Over the last few years, succulents have exploded in popularity and have started to pop up in every restaurant, apartment, and Airbnb rental as the millennial décor of choice. If you’ve never taken care of a succulent before or are nervous to start, don’t fret; we’ve put together a short list of common succulents, and a few simple tips you can follow to make keeping a plant alive a piece of cake.
How to Take Care of Your Succulent
- Succulents that are darker in tone tend to do better without direct sunlight, which is better suited for coffee tables or nightstands away from windows. The lighter the succulent, the more sunlight it needs. Indoor succulents need about 6 hours of sunlight but can get sunburned if the light from the window gets too hot. Botanists advise keeping succulents near east facing windows for ample light without overheating your plant.
- Contrary to popular belief, succulents do need ample water to survive, but that doesn’t mean you should water it every day. Overwatering (daily watering for example) will likely drown and kill your plant. Water succulents about once every two weeks, ensuring that the soil is abundantly damp, and allow the soil to dry between watering.
- Dry leaves at the bottom of your plants are normal; if leaves at the top are starting to dry out and wilt, then there may be a problem but it’s natural for the bottom leaves nearest the stem to pewter out and dry up.
- Make sure that your pot or vase has good drainage and air flow so your plant isn’t sitting in soggy soil. Vases that don’t allow for proper drainage could lead to wet feet or bugs that could harm your plant. Grab a good potting soil from the hardware store or mix little bits of gravel into your potting mix to ensure proper drainage.
- If your plants start developing pests, there’s a simple solution to handle that. Spray mealy bugs with a bit of rubbing alcohol and pour alcohol over the soil to kill any eggs they may have laid.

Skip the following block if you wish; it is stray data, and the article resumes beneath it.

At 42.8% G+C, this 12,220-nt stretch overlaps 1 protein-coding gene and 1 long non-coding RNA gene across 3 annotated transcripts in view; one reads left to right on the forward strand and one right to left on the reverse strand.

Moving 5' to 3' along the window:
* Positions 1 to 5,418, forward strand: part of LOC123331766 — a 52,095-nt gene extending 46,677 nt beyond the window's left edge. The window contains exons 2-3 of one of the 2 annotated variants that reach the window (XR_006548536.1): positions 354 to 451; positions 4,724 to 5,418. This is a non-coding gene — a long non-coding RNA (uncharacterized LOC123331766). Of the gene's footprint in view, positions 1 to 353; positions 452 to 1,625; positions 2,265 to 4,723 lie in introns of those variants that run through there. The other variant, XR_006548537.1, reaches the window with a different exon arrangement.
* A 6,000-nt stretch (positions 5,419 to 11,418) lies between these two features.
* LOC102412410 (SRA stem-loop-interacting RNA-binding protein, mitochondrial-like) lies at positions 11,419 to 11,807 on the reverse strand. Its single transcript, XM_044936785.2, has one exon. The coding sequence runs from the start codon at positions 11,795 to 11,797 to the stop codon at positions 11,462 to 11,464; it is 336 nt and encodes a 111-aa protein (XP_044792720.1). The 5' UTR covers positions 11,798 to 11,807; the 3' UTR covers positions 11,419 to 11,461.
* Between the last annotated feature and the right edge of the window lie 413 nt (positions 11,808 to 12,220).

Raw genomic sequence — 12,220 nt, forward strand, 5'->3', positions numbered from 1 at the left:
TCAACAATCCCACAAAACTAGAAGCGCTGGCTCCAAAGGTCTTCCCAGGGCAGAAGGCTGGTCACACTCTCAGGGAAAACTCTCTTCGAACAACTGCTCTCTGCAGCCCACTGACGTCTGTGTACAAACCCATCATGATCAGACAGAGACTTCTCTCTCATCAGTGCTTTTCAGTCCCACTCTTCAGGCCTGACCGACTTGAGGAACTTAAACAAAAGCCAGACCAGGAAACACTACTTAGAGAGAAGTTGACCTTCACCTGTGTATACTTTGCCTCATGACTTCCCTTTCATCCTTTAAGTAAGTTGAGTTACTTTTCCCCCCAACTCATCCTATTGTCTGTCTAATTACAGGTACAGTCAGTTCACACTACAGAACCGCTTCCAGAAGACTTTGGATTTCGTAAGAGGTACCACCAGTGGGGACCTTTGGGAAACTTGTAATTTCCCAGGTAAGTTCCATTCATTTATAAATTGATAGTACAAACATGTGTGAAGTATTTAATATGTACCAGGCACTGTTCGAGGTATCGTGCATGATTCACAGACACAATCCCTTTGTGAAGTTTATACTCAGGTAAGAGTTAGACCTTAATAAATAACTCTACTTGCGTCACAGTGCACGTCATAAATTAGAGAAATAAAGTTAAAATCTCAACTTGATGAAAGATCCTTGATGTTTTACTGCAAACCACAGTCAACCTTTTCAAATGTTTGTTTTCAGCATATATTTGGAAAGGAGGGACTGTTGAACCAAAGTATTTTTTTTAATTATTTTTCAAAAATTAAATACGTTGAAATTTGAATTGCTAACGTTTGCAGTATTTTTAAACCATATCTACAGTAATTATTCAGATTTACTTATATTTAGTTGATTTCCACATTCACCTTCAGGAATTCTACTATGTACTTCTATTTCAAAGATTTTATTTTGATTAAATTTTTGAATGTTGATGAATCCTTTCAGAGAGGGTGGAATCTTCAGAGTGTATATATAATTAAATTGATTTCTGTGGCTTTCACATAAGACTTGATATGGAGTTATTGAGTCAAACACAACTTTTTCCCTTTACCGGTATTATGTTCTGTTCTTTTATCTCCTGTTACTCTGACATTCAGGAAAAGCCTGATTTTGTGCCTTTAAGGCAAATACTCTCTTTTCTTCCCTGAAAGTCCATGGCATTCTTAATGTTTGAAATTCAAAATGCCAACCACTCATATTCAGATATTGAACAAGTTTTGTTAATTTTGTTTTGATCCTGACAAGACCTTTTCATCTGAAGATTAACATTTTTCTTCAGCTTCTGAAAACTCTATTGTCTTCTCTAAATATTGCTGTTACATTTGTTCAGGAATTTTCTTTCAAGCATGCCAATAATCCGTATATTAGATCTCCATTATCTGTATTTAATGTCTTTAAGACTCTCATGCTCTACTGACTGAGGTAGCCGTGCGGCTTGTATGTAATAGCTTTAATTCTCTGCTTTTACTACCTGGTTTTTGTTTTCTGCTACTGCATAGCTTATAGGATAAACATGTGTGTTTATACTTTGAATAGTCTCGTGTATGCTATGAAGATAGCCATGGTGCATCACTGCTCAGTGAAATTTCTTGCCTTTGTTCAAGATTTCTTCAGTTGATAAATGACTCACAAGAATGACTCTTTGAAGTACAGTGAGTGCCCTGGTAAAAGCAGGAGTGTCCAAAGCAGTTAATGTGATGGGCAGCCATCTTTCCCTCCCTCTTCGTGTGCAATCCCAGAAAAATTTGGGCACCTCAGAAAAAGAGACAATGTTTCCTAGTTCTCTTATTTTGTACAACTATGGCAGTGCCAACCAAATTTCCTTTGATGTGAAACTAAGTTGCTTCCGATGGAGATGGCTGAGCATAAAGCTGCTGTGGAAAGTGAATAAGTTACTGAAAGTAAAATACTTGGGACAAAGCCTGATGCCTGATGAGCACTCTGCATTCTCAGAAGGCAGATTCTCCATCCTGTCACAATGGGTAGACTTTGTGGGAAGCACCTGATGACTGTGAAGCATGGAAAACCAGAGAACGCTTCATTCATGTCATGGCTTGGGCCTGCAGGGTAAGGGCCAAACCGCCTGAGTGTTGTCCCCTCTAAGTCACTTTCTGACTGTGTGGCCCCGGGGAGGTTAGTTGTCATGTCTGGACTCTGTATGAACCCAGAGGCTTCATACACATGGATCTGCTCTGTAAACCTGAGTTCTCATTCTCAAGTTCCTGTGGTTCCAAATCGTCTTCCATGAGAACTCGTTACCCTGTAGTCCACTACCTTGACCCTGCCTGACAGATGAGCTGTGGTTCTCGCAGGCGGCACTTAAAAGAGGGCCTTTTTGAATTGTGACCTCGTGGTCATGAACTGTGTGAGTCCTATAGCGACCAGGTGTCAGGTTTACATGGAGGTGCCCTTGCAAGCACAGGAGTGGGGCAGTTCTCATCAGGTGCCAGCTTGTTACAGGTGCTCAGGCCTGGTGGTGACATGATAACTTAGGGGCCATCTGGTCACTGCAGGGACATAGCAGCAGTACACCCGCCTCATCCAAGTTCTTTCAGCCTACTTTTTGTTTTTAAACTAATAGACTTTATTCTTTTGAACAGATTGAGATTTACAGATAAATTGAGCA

5 Common Types of Succulents
1. The Zebra Haworthia is popular striped succulents from which is derives its name. A close cousin of Aloe Vera, the Zebra Haworthia is small in size and very slow growing but look very interesting which make it a perfect succulent for the home or your desk at work.
2. The ‘Blue Elf’ is a beautiful hybrid succulent that grows clustering leaves with slightly purple tips, making it a brilliant addition to any coffee table or Instagram flat lay.
3. The Echeveria Minima is a Mexico native known for its small tight clusters and blue/green colouring, as opposed to the Blue Elf’s more pale green tone. This colour morphing plant changes colour and tends to take on more blue tones depending on the season.
4. Spring of Pearls are more of a hanging plant than they are a table succulent, but its unusual shape and round, bead-like leaves make it an interesting plant and addition to the home.
5. The Perle Von Nürnberg is a rosette-forming succulent with pale gray leaves and hints of maroon that give it an ethereal glow. The Perle usually has a dusting of white powder on its leaves and does well in the heat of summer.